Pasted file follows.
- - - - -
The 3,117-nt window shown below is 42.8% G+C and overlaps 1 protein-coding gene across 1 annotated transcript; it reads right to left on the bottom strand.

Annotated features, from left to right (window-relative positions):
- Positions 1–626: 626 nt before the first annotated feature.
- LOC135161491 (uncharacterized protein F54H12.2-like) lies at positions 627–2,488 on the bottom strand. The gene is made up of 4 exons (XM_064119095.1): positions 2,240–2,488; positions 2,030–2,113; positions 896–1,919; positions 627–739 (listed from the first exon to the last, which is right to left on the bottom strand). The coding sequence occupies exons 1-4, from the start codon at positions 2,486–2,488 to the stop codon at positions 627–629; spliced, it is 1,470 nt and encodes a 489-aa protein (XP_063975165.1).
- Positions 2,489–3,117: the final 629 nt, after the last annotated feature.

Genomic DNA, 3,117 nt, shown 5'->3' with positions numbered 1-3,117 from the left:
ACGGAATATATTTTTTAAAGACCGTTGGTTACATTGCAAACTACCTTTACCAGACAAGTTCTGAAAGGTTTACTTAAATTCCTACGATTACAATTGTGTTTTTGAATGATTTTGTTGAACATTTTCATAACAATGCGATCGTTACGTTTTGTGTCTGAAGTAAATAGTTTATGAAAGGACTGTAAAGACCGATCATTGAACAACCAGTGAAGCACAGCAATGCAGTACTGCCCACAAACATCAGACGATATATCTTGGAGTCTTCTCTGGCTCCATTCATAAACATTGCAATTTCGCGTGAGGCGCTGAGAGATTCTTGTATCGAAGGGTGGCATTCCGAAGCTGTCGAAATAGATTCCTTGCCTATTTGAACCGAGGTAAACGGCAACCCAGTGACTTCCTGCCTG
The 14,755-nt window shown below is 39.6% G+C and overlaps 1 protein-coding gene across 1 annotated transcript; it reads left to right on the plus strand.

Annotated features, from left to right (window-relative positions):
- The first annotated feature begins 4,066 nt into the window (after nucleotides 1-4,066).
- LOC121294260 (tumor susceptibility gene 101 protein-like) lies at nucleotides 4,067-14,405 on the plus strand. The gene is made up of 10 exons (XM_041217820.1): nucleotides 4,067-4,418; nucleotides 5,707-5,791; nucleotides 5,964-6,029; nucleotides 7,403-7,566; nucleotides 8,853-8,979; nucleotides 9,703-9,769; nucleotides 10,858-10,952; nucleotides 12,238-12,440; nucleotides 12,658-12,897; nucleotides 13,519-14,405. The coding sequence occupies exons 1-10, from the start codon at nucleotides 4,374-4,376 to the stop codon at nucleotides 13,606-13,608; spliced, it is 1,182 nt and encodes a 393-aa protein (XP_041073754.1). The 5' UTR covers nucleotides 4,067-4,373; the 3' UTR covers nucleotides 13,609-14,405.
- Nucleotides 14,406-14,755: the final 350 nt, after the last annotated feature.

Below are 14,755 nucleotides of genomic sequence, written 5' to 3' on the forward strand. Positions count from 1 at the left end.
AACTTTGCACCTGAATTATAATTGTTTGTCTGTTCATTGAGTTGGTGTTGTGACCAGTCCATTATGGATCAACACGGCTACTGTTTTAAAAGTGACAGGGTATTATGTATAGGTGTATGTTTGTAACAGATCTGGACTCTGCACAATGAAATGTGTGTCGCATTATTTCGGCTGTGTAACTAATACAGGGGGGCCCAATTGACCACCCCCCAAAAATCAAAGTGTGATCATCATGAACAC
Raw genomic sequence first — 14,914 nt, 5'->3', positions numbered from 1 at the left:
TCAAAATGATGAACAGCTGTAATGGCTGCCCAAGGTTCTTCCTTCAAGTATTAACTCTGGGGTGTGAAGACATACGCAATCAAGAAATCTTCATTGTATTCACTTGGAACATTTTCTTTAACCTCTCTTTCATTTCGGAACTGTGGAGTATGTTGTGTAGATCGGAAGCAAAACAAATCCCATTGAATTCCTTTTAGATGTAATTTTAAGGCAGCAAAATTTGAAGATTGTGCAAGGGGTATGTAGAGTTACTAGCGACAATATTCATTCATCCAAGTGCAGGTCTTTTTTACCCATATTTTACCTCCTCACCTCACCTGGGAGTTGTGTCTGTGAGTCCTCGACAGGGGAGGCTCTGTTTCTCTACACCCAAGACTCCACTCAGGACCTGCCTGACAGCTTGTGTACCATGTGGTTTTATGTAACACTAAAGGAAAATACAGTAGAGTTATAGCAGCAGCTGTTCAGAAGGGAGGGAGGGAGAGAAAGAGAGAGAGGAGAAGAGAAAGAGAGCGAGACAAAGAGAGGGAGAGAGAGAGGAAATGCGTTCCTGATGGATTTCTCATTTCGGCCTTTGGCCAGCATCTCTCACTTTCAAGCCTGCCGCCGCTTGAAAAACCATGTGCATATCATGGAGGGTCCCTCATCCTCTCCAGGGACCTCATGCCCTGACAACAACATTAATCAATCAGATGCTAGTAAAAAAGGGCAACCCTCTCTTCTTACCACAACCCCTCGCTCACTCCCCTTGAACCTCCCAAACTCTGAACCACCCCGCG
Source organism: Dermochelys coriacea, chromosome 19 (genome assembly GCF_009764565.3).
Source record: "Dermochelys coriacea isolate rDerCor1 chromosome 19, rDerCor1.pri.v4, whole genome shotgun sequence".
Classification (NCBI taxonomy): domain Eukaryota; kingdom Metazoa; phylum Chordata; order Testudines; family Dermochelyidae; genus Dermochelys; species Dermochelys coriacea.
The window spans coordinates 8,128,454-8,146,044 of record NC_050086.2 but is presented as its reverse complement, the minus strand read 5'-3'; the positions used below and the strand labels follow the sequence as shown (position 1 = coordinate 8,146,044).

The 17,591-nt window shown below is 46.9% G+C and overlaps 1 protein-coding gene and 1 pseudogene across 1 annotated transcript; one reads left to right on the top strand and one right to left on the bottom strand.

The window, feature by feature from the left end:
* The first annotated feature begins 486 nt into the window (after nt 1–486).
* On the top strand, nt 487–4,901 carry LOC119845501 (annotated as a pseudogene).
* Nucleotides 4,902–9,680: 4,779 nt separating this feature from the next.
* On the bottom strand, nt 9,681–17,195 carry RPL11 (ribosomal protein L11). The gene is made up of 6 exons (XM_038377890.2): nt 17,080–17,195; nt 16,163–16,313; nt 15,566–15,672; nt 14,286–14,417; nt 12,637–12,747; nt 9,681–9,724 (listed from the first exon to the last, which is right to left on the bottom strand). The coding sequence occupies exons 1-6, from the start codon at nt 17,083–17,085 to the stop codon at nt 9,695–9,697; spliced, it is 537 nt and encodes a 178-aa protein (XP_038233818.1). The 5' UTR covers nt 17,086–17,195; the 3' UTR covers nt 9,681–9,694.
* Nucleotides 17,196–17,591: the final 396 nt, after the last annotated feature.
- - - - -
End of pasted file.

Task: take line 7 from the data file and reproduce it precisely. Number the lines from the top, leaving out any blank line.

ACGGAATATATTTTTTAAAGACCGTTGGTTACATTGCAAACTACCTTTACCAGACAAGTTCTGAAAGGTTTACTTAAATTCCTACGATTACAATTGTGTTTTTGAATGATTTTGTTGAACATTTTCATAACAATGCGATCGTTACGTTTTGTGTCTGAAGTAAATAGTTTATGAAAGGACTGTAAAGACCGATCATTGAACAACCAGTGAAGCACAGCAATGCAGTACTGCCCACAAACATCAGACGATATATCTTGGAGTCTTCTCTGGCTCCATTCATAAACATTGCAATTTCGCGTGAGGCGCTGAGAGATTCTTGTATCGAAGGGTGGCATTCCGAAGCTGTCGAAATAGATTCCTTGCCTATTTGAACCGAGGTAAACGGCAACCCAGTGACTTCCTGCCTG